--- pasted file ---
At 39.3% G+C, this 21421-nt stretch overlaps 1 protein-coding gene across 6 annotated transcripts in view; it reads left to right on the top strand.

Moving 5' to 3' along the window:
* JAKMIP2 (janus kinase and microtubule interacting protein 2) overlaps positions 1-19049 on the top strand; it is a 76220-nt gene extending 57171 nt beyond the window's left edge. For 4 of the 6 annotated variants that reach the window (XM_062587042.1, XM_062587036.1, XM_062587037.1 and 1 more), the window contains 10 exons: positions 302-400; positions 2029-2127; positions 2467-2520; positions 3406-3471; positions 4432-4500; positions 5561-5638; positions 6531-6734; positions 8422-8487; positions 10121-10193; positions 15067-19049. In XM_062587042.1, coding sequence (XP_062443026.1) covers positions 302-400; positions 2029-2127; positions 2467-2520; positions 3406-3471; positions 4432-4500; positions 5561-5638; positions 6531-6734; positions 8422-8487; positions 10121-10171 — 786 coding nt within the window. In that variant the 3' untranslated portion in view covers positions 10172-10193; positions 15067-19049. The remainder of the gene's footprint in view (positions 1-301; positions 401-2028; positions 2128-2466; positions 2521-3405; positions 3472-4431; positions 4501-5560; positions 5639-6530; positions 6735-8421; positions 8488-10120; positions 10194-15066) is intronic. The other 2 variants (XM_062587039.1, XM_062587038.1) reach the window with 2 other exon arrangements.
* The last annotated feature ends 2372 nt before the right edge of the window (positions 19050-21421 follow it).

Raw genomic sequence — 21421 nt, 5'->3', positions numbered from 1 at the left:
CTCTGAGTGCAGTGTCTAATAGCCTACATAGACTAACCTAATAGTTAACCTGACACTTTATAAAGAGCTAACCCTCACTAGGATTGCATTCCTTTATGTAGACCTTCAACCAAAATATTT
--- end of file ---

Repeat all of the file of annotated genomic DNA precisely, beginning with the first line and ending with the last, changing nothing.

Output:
At 39.3% G+C, this 21421-nt stretch overlaps 1 protein-coding gene across 6 annotated transcripts in view; it reads left to right on the top strand.

Moving 5' to 3' along the window:
* JAKMIP2 (janus kinase and microtubule interacting protein 2) overlaps positions 1-19049 on the top strand; it is a 76220-nt gene extending 57171 nt beyond the window's left edge. For 4 of the 6 annotated variants that reach the window (XM_062587042.1, XM_062587036.1, XM_062587037.1 and 1 more), the window contains 10 exons: positions 302-400; positions 2029-2127; positions 2467-2520; positions 3406-3471; positions 4432-4500; positions 5561-5638; positions 6531-6734; positions 8422-8487; positions 10121-10193; positions 15067-19049. In XM_062587042.1, coding sequence (XP_062443026.1) covers positions 302-400; positions 2029-2127; positions 2467-2520; positions 3406-3471; positions 4432-4500; positions 5561-5638; positions 6531-6734; positions 8422-8487; positions 10121-10171 — 786 coding nt within the window. In that variant the 3' untranslated portion in view covers positions 10172-10193; positions 15067-19049. The remainder of the gene's footprint in view (positions 1-301; positions 401-2028; positions 2128-2466; positions 2521-3405; positions 3472-4431; positions 4501-5560; positions 5639-6530; positions 6735-8421; positions 8488-10120; positions 10194-15066) is intronic. The other 2 variants (XM_062587039.1, XM_062587038.1) reach the window with 2 other exon arrangements.
* The last annotated feature ends 2372 nt before the right edge of the window (positions 19050-21421 follow it).

Raw genomic sequence — 21421 nt, 5'->3', positions numbered from 1 at the left:
CTCTGAGTGCAGTGTCTAATAGCCTACATAGACTAACCTAATAGTTAACCTGACACTTTATAAAGAGCTAACCCTCACTAGGATTGCATTCCTTTATGTAGACCTTCAACCAAAATATTT